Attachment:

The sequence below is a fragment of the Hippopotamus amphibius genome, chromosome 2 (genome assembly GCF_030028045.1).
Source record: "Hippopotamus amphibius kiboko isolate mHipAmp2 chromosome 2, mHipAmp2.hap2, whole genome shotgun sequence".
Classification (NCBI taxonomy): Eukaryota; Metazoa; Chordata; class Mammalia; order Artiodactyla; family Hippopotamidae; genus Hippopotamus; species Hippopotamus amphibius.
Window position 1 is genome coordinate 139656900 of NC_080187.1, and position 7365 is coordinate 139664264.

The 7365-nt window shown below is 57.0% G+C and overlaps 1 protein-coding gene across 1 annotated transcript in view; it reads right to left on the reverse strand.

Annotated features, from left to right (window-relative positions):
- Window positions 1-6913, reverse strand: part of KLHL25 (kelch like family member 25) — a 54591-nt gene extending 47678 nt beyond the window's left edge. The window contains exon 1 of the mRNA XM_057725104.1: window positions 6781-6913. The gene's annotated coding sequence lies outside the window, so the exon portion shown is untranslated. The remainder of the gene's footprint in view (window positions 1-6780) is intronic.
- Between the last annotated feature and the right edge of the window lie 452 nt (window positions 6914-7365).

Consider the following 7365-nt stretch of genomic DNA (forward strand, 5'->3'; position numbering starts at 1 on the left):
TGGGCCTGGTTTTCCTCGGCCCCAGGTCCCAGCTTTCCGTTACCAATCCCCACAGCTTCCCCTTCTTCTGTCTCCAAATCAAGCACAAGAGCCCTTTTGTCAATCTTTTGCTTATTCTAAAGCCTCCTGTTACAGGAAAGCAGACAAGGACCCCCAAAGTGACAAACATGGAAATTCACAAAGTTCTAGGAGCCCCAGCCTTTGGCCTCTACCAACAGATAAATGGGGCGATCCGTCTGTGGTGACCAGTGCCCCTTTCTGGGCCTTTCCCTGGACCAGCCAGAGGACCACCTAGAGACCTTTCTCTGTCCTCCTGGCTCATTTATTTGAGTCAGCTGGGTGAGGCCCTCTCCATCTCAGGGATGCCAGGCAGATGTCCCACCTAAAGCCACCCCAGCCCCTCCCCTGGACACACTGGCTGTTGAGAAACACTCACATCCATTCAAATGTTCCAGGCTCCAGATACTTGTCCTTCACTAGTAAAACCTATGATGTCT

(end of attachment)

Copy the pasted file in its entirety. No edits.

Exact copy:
The sequence below is a fragment of the Hippopotamus amphibius genome, chromosome 2 (genome assembly GCF_030028045.1).
Source record: "Hippopotamus amphibius kiboko isolate mHipAmp2 chromosome 2, mHipAmp2.hap2, whole genome shotgun sequence".
Classification (NCBI taxonomy): Eukaryota; Metazoa; Chordata; class Mammalia; order Artiodactyla; family Hippopotamidae; genus Hippopotamus; species Hippopotamus amphibius.
Window position 1 is genome coordinate 139656900 of NC_080187.1, and position 7365 is coordinate 139664264.

The 7365-nt window shown below is 57.0% G+C and overlaps 1 protein-coding gene across 1 annotated transcript in view; it reads right to left on the reverse strand.

Annotated features, from left to right (window-relative positions):
- Window positions 1-6913, reverse strand: part of KLHL25 (kelch like family member 25) — a 54591-nt gene extending 47678 nt beyond the window's left edge. The window contains exon 1 of the mRNA XM_057725104.1: window positions 6781-6913. The gene's annotated coding sequence lies outside the window, so the exon portion shown is untranslated. The remainder of the gene's footprint in view (window positions 1-6780) is intronic.
- Between the last annotated feature and the right edge of the window lie 452 nt (window positions 6914-7365).

Consider the following 7365-nt stretch of genomic DNA (forward strand, 5'->3'; position numbering starts at 1 on the left):
TGGGCCTGGTTTTCCTCGGCCCCAGGTCCCAGCTTTCCGTTACCAATCCCCACAGCTTCCCCTTCTTCTGTCTCCAAATCAAGCACAAGAGCCCTTTTGTCAATCTTTTGCTTATTCTAAAGCCTCCTGTTACAGGAAAGCAGACAAGGACCCCCAAAGTGACAAACATGGAAATTCACAAAGTTCTAGGAGCCCCAGCCTTTGGCCTCTACCAACAGATAAATGGGGCGATCCGTCTGTGGTGACCAGTGCCCCTTTCTGGGCCTTTCCCTGGACCAGCCAGAGGACCACCTAGAGACCTTTCTCTGTCCTCCTGGCTCATTTATTTGAGTCAGCTGGGTGAGGCCCTCTCCATCTCAGGGATGCCAGGCAGATGTCCCACCTAAAGCCACCCCAGCCCCTCCCCTGGACACACTGGCTGTTGAGAAACACTCACATCCATTCAAATGTTCCAGGCTCCAGATACTTGTCCTTCACTAGTAAAACCTATGATGTCT